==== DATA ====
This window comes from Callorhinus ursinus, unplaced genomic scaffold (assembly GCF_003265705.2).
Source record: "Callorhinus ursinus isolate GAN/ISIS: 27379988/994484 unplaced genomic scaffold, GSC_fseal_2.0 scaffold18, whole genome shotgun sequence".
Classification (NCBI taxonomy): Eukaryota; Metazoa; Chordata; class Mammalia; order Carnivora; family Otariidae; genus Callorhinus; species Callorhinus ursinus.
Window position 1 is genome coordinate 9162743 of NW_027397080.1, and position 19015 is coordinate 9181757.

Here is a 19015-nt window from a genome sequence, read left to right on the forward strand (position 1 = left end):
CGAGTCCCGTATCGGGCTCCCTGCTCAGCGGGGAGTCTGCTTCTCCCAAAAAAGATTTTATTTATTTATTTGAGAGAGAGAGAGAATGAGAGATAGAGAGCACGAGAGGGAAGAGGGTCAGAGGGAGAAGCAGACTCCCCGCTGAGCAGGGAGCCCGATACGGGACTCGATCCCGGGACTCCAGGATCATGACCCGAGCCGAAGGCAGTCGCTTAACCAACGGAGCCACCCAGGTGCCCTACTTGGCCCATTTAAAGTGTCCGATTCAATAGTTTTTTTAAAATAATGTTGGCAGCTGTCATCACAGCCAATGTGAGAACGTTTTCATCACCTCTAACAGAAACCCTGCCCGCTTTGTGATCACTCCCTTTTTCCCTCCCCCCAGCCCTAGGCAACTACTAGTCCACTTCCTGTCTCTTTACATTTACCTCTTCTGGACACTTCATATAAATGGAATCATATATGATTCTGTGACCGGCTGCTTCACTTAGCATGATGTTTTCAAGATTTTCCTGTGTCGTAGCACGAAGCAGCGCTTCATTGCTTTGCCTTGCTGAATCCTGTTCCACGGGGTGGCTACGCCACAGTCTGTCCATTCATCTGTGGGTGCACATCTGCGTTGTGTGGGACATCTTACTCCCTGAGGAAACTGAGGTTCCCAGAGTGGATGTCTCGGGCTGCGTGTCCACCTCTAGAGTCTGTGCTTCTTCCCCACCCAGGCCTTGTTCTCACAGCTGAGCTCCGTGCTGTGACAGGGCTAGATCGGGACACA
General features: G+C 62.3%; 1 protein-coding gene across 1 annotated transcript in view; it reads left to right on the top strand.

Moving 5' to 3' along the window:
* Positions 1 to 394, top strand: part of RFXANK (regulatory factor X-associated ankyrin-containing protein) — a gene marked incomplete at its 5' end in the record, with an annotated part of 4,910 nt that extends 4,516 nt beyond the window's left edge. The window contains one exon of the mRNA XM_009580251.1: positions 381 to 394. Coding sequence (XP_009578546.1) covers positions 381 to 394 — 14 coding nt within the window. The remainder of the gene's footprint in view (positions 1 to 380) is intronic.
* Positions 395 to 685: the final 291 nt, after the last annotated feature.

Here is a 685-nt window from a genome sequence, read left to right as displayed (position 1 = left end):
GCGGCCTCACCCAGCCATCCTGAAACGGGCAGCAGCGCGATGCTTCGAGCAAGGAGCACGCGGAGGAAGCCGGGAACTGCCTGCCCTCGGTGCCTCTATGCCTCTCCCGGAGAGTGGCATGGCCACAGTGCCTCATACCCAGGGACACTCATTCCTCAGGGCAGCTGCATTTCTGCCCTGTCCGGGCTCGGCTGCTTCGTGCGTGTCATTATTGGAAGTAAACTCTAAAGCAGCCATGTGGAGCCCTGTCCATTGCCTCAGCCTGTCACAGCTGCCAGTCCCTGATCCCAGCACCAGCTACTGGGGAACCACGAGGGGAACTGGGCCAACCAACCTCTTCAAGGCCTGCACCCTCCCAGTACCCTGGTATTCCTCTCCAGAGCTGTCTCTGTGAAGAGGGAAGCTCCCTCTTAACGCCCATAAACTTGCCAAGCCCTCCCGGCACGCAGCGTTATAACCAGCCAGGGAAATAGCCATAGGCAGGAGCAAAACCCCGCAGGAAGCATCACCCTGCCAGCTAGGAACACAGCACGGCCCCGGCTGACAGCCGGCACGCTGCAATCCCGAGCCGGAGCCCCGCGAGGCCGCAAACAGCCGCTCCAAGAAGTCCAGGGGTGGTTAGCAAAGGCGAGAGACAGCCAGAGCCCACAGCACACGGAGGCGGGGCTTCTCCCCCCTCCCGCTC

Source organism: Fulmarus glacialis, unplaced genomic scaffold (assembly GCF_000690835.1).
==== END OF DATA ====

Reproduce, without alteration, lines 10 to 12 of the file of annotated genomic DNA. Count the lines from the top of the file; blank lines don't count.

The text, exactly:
* Positions 395 to 685: the final 291 nt, after the last annotated feature.

Here is a 685-nt window from a genome sequence, read left to right as displayed (position 1 = left end):
GCGGCCTCACCCAGCCATCCTGAAACGGGCAGCAGCGCGATGCTTCGAGCAAGGAGCACGCGGAGGAAGCCGGGAACTGCCTGCCCTCGGTGCCTCTATGCCTCTCCCGGAGAGTGGCATGGCCACAGTGCCTCATACCCAGGGACACTCATTCCTCAGGGCAGCTGCATTTCTGCCCTGTCCGGGCTCGGCTGCTTCGTGCGTGTCATTATTGGAAGTAAACTCTAAAGCAGCCATGTGGAGCCCTGTCCATTGCCTCAGCCTGTCACAGCTGCCAGTCCCTGATCCCAGCACCAGCTACTGGGGAACCACGAGGGGAACTGGGCCAACCAACCTCTTCAAGGCCTGCACCCTCCCAGTACCCTGGTATTCCTCTCCAGAGCTGTCTCTGTGAAGAGGGAAGCTCCCTCTTAACGCCCATAAACTTGCCAAGCCCTCCCGGCACGCAGCGTTATAACCAGCCAGGGAAATAGCCATAGGCAGGAGCAAAACCCCGCAGGAAGCATCACCCTGCCAGCTAGGAACACAGCACGGCCCCGGCTGACAGCCGGCACGCTGCAATCCCGAGCCGGAGCCCCGCGAGGCCGCAAACAGCCGCTCCAAGAAGTCCAGGGGTGGTTAGCAAAGGCGAGAGACAGCCAGAGCCCACAGCACACGGAGGCGGGGCTTCTCCCCCCTCCCGCTC